To do this, we open the menu ‘R Script’ \(\rightarrow\) ‘Script Variables’. The screenshot shows the default options.

Fit Logistic Function: R Script Variables Menu

In the appearing dialog, we select

  • “logit” for logit link
  • “Linear+” for linear and quadratic effects without interactions
  • “0.10” as significance level
  • no stepwise regression \(\rightarrow\) leave the box unchecked

Fit Logistic Function: R Script Variables

Now close this dialog with ‘OK’ and click the execute button (green arrow) or choose the menu ‘R Script’ \(\rightarrow\) ‘Execute’ and all calculations are done via ‘R’. Calculations are done if the text at the lower left status bar contains ‘Last execute error state: OK’. Our results are available via the menus ‘Summaries’ as shown in the following screenshot.

Fit Logistic Function: Result Menu

The menu ‘Goodness of Fit’ shows the number of complete observations for fitting the response variable (column “Count”) and the same evaluation measures R-Square, adjusted R-Square and the RMS Error.

Fit Logistic Function: Goodness of Fit.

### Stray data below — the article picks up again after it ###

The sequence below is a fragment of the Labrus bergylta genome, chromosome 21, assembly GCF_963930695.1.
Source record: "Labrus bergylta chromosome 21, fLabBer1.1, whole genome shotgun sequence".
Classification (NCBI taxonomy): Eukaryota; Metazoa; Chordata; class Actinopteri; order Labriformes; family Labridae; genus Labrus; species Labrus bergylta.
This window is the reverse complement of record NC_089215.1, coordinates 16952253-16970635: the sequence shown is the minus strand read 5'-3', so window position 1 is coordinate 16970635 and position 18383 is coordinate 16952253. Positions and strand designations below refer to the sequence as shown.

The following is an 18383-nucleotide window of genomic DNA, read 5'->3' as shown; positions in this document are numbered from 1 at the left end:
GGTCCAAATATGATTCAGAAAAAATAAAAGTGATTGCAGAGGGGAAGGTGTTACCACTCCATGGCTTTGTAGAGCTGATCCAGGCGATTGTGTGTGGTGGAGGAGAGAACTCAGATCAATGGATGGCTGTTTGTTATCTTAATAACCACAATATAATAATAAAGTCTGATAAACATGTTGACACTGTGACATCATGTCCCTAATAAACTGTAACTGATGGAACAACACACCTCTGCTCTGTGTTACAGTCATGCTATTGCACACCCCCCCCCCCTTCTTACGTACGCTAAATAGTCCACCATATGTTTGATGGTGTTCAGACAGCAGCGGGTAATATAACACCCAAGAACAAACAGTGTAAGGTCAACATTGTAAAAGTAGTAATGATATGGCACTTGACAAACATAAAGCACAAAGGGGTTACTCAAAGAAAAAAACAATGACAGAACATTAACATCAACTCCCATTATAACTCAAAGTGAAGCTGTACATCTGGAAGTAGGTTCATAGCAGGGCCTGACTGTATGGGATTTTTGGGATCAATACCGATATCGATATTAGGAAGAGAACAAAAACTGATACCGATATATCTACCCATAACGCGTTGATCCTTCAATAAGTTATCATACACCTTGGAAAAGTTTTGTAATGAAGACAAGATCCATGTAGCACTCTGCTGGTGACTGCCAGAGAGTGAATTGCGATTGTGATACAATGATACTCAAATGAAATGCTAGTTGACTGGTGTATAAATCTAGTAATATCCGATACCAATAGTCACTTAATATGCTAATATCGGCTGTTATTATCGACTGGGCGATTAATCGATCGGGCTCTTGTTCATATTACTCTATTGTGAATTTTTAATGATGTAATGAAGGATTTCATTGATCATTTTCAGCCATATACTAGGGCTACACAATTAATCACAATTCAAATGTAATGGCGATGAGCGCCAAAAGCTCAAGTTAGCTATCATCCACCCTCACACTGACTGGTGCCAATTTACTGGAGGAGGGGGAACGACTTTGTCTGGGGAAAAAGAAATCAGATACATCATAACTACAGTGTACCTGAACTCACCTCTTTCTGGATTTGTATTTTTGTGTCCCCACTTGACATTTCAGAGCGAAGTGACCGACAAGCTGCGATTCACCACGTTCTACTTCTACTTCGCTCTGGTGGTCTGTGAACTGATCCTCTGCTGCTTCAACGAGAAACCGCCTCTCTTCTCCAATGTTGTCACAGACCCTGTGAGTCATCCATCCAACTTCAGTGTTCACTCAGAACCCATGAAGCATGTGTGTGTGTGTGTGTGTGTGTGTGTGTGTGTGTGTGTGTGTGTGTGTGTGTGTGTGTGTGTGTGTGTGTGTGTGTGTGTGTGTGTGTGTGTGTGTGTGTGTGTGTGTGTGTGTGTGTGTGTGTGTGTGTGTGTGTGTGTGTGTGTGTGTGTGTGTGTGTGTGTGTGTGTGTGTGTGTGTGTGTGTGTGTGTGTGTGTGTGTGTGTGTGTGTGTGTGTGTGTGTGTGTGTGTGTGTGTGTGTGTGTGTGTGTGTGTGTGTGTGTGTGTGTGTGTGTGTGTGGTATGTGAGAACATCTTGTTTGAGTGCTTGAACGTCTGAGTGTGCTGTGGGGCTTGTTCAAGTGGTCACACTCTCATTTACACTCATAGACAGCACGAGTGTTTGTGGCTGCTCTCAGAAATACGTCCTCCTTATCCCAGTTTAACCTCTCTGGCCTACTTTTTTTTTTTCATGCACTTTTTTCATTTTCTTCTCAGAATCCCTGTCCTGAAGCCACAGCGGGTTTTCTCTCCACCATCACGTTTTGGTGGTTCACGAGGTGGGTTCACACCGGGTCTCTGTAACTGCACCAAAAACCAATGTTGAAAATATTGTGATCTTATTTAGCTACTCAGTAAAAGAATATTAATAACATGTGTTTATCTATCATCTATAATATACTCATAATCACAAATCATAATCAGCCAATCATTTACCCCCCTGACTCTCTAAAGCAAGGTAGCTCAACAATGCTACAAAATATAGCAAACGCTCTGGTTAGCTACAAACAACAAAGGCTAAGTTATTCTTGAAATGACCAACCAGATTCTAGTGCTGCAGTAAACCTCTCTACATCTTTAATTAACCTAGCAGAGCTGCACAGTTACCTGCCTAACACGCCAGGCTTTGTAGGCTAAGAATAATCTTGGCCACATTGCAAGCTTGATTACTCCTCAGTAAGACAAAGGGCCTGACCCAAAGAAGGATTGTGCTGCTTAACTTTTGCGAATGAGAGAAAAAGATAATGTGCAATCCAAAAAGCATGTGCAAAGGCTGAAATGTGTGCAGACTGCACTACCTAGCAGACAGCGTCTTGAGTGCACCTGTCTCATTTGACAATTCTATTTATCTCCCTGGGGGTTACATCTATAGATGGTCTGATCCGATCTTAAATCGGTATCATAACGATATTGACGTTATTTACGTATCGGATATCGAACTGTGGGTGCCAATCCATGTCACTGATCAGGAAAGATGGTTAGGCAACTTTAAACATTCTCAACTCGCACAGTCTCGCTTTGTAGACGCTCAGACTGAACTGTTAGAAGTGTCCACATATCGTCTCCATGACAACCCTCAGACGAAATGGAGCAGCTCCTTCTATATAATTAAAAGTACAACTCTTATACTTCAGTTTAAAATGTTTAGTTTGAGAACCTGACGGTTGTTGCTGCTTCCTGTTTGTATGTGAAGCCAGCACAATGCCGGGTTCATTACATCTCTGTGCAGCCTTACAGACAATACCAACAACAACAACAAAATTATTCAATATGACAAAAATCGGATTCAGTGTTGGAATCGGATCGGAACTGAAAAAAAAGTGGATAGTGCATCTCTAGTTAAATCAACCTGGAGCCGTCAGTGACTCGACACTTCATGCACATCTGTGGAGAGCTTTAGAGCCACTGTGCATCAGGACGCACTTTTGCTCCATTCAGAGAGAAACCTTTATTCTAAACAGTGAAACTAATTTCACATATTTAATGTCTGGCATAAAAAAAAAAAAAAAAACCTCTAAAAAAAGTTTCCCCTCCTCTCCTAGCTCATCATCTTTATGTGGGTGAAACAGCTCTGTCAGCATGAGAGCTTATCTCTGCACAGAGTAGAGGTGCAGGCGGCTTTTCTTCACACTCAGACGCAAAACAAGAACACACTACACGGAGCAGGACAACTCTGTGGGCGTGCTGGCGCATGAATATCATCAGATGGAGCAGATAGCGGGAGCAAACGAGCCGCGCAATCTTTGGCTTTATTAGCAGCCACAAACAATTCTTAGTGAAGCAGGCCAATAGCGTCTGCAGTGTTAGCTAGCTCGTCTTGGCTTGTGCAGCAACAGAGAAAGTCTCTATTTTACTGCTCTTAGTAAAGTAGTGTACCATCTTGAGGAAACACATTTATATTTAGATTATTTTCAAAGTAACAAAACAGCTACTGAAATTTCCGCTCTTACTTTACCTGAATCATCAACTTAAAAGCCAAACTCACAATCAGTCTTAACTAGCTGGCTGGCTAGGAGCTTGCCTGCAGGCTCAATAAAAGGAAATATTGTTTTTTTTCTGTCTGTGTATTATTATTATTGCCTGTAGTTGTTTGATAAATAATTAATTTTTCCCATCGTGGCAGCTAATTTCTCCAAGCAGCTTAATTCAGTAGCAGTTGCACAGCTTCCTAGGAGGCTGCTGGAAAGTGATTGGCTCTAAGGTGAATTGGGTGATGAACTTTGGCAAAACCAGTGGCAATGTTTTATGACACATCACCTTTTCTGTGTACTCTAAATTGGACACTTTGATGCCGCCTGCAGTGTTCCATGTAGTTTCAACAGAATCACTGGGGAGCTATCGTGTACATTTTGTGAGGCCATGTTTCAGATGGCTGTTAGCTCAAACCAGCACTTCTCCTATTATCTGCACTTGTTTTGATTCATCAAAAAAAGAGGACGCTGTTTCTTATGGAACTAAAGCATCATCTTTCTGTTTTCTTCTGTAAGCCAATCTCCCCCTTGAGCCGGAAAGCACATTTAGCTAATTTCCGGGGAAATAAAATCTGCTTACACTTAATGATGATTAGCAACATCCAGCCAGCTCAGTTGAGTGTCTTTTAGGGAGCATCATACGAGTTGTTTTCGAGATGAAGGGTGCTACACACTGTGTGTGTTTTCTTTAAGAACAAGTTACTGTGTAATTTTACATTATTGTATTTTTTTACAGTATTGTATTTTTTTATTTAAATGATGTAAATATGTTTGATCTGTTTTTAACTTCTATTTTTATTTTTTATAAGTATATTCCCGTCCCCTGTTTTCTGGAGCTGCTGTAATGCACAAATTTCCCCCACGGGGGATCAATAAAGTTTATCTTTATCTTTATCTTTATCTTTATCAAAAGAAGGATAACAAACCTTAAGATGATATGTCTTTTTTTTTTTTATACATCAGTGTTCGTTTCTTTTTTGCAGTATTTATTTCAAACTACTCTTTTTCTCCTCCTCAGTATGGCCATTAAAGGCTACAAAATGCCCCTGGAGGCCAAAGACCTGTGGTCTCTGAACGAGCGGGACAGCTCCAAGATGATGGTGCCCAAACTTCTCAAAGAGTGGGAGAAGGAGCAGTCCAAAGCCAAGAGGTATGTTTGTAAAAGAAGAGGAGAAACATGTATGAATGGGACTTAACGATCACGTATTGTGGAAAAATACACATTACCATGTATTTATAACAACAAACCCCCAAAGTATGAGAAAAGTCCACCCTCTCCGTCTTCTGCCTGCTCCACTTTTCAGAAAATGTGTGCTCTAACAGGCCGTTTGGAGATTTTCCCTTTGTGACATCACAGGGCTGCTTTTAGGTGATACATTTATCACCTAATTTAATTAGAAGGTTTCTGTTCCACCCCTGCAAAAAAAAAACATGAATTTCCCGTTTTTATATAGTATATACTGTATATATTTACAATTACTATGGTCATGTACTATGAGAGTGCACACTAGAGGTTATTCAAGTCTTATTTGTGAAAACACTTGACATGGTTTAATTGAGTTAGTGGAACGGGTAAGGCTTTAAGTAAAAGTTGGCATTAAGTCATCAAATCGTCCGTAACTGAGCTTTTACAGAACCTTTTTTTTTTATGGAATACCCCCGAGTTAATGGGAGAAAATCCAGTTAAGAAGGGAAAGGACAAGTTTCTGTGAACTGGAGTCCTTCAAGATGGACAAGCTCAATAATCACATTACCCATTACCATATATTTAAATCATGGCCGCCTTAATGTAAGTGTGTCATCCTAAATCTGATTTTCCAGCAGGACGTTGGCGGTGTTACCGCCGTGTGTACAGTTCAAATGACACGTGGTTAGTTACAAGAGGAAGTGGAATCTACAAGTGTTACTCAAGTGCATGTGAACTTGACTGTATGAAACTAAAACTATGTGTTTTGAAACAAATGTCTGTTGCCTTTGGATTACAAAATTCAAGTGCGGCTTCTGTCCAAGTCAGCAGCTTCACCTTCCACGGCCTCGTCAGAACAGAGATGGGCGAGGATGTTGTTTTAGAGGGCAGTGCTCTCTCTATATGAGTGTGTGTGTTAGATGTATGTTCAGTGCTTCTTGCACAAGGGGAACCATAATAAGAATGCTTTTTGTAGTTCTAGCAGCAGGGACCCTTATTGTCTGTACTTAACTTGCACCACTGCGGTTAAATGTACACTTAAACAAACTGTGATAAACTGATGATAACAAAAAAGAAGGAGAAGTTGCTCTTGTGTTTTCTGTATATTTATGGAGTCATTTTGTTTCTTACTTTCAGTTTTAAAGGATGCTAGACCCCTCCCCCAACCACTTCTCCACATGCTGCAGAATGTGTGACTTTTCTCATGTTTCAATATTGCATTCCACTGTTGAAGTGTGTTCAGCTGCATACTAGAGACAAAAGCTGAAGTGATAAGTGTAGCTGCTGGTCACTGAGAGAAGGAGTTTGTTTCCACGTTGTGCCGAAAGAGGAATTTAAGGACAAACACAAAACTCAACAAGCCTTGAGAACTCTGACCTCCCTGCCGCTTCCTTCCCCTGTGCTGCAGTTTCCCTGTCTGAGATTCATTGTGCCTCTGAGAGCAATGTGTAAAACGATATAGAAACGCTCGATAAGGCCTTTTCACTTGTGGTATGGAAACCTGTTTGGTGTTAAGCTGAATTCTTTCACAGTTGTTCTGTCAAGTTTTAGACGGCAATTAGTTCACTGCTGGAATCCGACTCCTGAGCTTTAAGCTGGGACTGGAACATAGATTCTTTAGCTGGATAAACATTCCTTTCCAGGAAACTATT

The menu ‘Coefficient Table’ displays the model coefficients, the standard errors, t-values1 and p-values (to check significance) for each term. If the link function was chosen to be ‘logit’, the exp-coefficients are shown in the third column (“Exp Coefficient”). Categorical predictors are effect coded, and the last group per category variable is set as contrasting group2.

Fit Logistic Function: Coefficient Table

The menu ‘Coefficient Correlation’ demonstrates the coefficient correlation matrix which is computed as \[ \Upsilon_{ij} = \dfrac{\Sigma_{ij}}{\sqrt{\Sigma_{ii}\Sigma_{jj}}}, \] where \(\mathbf{\Sigma}\) represents the variance-covariance matrix of the coefficients.

Fit Logistic Function: Coefficient Correlation

To have a better overview of the predictor correlations, we can have a look at the coefficient correlation plot, by selecting Graphs \(\rightarrow\) Correlation Plot (EMF) in the R Script menu. The following window with the requested graph appears.

Fit Logistic Function: Correlation Plot